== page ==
The adversarial nature of Canadian interprovincial and federal-provincial relations is a battle/turf war which is more subtle and nuanced than the ones described above but ultimately falls in the same Darwinian zero-sum game. There is a limited amount of power in the country to go around, areas that different levels of government consider their prerogative, and jockeying for dominance and influence. This is covered by the media in the same way as sports. Canada is not big enough for everybody; true pan-nationalists who feel a deep love for their country from coast to coast almost certainly have a vision of it coloured by their particular province or region which would alienate other Canadians once they started to elucidate it.

It would astound an outsider how un-united Canada is, and I’m not talking about a couple of referendum dustups. John Macfarlane lamented as much in this month’s Walrus editorial when he talked about the country’s inability to form a national securities commission. I’m studying pension legislation and that is another big story of provinces refusing to come to a common agreement to harmonize their regulations. Anything in this country that isn’t directly controlled by the federal government – anything besides mail, airlines, currency and banking, the military, shipping and railroads, and that’s a lot of things – inspires zero cooperation among the provinces. Why would any duly elected provincial premier or well-paid provincial board want to cede its little fiefdom to outsiders?

The federal government still does control a great deal, however, and capturing it is a big prize, currently held by Western Canada. Commentators in this country have no way of describing this situation other than the spectator sport-zero sum game terms. So John Ibbitson, Chantal Hébert, John Ivison – take your pick of national affairs columnists, they all agree – the West is “in” and “winning” and the East is “out” and “losing”. The easiest way to explain the composition of the country now is to look at the current situation of its best Western hockey team – the Vancouver Canucks – who are an elite, well-oiled contender, while two big market Eastern teams, the Leafs and the Canadiens, are stumbling, sputtering, mismanaged non-playoff messes. The “balance of power” and “centre of gravity” have shifted, which means (even though the provinces are still in charge of what they were before and the dynamics of power as such have not substantially changed) the West has an opportunity to steer the country and dictate its future direction on its own terms. The subtext is that the East is going to have to fall in line with the West’s priorities and its values.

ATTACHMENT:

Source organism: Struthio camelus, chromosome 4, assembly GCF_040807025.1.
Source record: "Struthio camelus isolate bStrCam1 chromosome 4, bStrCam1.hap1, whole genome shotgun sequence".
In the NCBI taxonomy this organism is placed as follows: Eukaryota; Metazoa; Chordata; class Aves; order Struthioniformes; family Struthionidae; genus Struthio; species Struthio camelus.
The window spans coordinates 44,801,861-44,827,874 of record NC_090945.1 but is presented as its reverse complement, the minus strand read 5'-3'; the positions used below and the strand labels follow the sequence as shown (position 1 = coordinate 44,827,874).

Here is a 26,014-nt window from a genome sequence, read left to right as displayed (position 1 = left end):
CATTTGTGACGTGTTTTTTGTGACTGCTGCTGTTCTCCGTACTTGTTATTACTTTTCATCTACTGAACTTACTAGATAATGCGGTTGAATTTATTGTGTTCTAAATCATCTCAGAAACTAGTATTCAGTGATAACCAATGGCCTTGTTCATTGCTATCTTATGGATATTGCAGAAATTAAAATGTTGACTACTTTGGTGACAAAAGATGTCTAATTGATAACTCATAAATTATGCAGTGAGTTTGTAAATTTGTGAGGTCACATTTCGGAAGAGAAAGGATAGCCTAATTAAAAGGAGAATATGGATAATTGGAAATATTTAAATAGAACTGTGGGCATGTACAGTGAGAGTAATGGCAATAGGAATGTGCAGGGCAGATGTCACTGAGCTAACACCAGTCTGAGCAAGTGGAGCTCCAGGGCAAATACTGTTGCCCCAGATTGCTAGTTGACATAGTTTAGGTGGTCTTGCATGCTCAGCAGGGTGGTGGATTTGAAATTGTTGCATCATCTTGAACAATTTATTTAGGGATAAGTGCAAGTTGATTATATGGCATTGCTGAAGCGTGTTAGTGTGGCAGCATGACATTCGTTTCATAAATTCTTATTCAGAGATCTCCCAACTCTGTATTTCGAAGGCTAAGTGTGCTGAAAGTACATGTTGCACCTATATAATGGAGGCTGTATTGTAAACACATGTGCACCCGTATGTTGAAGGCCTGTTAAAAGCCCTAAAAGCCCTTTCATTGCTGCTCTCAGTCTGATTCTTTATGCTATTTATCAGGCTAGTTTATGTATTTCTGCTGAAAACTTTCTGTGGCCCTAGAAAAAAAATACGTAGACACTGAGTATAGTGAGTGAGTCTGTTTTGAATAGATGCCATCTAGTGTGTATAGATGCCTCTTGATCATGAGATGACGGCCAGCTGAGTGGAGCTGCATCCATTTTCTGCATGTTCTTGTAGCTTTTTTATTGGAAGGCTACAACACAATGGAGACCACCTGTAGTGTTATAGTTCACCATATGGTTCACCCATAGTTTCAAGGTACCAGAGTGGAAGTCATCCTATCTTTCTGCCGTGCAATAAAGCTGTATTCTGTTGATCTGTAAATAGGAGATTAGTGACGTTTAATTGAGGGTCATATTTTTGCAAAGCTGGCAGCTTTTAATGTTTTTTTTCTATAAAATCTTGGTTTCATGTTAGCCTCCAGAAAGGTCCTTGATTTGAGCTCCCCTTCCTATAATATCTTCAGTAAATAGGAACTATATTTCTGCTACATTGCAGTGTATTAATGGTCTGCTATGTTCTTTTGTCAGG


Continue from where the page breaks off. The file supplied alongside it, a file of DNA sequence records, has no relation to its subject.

A line of thought has been solidified by the recent change in the balance of power, which is that Quebec gets an unfair sweetheart deal through the receipt of equalization payments and that there will be no motivation to continue this arrangement now that the country’s power base is Calgary and not Toronto/Ottawa. In plain speaking, and Alberta’s premier recently said as much, there is no reason Alberta should continue to write cheques from its oil revenue to Quebec to subsidize Quebec’s cheap tuition and day care. Makes perfect sense, except when you visit the equalization website.

It turns out that the federal government disburses 15.4 billion dollars annually in a complex formula that allows each province to offer its residents relatively comparable social services and keep at least 50% of its resource revenues. Alberta and Saskatchewan both received equalization for decades (in fact, Alberta remains the only province with the distinction to have defaulted on its debt, in 1935). Quebec is the most visible recipient of the program because it gets the biggest slice of that 15.4 billion payment, 7.4 billion. But Ontario receives almost 4 billion and yet as a province contributes 12.4 billion more in taxes to the Federal treasury than it gets back in benefits. Ontario provides 38% of Canada’s GDP and Quebec 20%, which is roughly in line with their populations. But I’m not here to justify their receipt of equalization payments. I’ve said for a long time that for the Canadian federation to stop being dysfunctional and regional grievances ended, the equalization program should be abolished and with it the fed’s taxing powers sharply reined in. I just think it’s interesting that the phenomenon of equalization has crystallized in the Canadian Public consciousness as a direct conduit from the oil sands to Quebec when in fact it is the lowest per capita recipient of the program:

Quebec – 7.4 billion dollars – 8 million people = $925 per resident

Manitoba – 1.67 billion dollars – 1.15 million people = $1,452 per resident